CM . . . . Volume XVII Number 21. . . .February 4, 2011.
Toronto, ON: Scholastic Canada, 2010.
163 pp., pbk., $6.99.
Grades 4-6 / Ages 9-11.
Review by Beth Wilcox.
J.T. “Nugget” McDonald can’t wait for the hockey season to begin, but the diminutive 11-year-old faces an unexpected difficulty when the hulking Eddie Bosko joins his team and starts challenging Nugget’s position as starting right winger. Life is already stressful for Nugget who is struggling to pass his math class. When he is benched for his poor grades and given Eddie as a math tutor, Nugget’s dreams of playing hockey seem doomed unless he can pull off the “mathematics equivalent of a hat trick” – three good grades over three tests.
The first day of practice!
I smiled in the darkness, picturing the Zamboni slowly circling the rink, leaving a slick, shiny trail I couldn’t wait to carve up with my skates. The image was what Dad would call “a kick in the pants,” but the good kind. The kind that made me throw off the covers and leap out of bed, excited and ready to go.
I showered and dressed as fast as I could, smiling the whole time. When I met Mum in the kitchen, I was ready for action in warm track pants and my favourite Canucks hoodie (the one with the old-school logo).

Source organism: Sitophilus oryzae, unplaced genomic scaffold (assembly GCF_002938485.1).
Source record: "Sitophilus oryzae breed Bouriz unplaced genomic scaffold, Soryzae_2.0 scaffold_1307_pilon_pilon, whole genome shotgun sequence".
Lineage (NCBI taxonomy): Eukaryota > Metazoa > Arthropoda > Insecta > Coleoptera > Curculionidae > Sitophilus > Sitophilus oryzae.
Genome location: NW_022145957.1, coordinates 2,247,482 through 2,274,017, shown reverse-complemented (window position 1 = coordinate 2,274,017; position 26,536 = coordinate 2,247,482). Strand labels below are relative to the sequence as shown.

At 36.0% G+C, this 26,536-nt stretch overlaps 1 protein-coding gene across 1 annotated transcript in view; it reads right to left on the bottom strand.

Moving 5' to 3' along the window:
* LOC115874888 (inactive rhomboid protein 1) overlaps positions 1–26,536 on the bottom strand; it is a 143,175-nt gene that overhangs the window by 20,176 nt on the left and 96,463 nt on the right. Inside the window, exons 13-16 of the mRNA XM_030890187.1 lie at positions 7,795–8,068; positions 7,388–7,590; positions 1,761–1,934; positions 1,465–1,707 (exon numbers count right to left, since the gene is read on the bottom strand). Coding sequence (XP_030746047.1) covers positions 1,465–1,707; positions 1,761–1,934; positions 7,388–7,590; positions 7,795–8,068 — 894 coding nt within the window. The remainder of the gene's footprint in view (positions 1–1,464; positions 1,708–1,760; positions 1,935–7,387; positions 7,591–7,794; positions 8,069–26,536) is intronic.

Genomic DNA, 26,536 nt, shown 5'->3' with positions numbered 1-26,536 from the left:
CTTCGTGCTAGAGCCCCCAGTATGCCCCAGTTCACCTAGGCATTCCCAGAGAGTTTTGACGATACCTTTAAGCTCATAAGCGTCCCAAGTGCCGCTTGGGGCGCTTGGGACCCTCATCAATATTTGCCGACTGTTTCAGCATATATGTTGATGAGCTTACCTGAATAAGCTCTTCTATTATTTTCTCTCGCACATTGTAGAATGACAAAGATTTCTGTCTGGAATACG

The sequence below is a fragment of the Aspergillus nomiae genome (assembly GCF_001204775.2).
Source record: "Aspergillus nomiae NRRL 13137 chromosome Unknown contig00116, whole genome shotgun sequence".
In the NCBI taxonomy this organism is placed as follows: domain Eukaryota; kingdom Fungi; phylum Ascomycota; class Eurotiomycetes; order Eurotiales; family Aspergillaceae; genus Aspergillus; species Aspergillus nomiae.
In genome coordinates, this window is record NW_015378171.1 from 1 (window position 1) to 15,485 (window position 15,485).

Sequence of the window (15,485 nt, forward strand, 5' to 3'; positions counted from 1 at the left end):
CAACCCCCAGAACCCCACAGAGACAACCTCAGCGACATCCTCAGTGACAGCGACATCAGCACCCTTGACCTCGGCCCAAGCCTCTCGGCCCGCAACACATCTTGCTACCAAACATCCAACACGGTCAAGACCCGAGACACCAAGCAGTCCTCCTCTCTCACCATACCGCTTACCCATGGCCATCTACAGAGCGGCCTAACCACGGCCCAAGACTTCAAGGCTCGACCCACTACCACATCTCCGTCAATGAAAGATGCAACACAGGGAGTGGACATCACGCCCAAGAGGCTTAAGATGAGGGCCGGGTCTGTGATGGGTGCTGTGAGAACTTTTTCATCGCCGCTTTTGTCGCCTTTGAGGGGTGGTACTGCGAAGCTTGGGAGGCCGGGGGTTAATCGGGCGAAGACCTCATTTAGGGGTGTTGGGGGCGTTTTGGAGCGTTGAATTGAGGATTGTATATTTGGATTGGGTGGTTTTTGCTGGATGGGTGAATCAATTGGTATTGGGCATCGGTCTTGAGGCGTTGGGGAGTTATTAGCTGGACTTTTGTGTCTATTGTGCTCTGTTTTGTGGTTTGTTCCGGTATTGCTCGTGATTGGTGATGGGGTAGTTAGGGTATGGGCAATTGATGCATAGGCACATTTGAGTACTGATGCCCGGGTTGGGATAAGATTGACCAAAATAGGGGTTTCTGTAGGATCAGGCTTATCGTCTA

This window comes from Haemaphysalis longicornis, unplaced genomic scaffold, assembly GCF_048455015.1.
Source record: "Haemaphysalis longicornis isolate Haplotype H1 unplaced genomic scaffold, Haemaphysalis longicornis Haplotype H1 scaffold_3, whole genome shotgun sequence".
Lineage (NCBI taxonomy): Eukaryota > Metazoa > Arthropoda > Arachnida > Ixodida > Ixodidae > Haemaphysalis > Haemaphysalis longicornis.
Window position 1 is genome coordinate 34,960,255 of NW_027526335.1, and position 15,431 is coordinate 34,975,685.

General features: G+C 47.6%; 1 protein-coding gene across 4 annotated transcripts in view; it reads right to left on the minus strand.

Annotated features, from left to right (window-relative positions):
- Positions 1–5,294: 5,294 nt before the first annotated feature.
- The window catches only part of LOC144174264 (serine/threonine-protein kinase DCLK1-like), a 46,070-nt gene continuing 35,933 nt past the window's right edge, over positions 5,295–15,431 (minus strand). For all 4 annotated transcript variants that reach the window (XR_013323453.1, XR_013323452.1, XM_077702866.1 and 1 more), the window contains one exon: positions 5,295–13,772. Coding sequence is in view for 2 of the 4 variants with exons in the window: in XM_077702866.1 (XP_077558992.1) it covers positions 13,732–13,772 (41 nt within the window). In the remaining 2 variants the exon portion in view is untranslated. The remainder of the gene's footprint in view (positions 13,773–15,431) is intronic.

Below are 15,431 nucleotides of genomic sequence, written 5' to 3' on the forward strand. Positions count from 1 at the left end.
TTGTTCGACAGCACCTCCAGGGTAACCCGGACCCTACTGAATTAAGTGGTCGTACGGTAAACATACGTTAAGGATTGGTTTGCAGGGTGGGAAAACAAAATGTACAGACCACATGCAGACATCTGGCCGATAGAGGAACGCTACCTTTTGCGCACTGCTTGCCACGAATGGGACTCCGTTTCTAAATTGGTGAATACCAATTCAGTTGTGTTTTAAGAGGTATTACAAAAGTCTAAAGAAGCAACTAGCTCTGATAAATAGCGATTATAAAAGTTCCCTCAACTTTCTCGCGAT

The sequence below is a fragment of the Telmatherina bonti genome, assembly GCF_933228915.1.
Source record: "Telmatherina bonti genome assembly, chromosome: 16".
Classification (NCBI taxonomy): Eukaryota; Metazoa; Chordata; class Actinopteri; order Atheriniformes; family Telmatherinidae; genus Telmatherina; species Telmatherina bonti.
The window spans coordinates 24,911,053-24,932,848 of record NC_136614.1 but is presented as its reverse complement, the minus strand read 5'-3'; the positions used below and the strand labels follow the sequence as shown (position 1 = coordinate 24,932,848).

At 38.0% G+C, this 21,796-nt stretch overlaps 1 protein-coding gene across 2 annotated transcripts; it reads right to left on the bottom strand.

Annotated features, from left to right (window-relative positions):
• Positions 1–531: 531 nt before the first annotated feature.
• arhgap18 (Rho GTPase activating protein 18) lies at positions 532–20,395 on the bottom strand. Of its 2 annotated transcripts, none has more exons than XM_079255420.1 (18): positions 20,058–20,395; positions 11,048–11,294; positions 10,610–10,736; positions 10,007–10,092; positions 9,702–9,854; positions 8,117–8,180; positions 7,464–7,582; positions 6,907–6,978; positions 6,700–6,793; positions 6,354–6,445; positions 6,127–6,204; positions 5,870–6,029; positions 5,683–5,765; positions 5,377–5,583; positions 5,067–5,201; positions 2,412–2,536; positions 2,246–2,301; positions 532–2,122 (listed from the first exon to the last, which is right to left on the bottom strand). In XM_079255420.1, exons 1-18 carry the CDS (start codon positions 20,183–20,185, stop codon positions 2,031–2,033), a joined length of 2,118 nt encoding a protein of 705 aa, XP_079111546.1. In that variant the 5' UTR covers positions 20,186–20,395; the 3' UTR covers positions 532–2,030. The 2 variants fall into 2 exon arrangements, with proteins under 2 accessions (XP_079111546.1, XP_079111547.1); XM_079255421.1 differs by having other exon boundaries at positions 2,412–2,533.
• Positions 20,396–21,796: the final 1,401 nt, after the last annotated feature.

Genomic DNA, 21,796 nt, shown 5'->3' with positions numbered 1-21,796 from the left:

W.B. Mack’s hockey-themed juvenile novel, Hat Trick, is sure to find fans among young readers who have the same passion for hockey as does Nugget. Hockey is never far from the spotlight in this plot-driven novel as Nugget faces challenges on ice and off that all have direct consequences on his ability to play the sport. Most youth in the novel’s target age range of 9 to 11-years-old will have little difficulty following the fairly simple vocabulary used in Nugget’s narration; however, some younger readers may find the book’s layout and 163-page length to be text-heavy.
In many ways, as the novel’s narrator and hero, Nugget is an excellent role model for his young readers: he eats (and enjoys!) the healthy meals his mom cooks, accepts discipline and the consequences of his mistakes gracefully, and respects adults. Mack shows real talent in making such a character likable and believable. However, while Mack may be realistically representing the ignorance and biases of an 11-year-old boy, Nugget makes a few sexist remarks about females in hockey that may offend some readers. Nugget generally presents hockey as a male sport. For instance, when his class plays hockey, the girls are “pretty useless” (63). Nugget says boys play hockey while girls are part of the Cutter Bay Ice Dancers. It is unfortunate that this overall stereotype of hockey as a male sport pervades the novel and does not reflect the reality in Canada.
Though the story has some flaws, it is likely many young people will enjoy the hockey-themed story. While Hat Trick is not a literary classic, it is a fun story that will have readers rooting for Nugget until the end.
Beth Wilcox is a graduate from the Master of Arts in Children’s Literature program at the University of British Columbia currently attending the Faculty of Education at Queen’s University in Kingston, ON.
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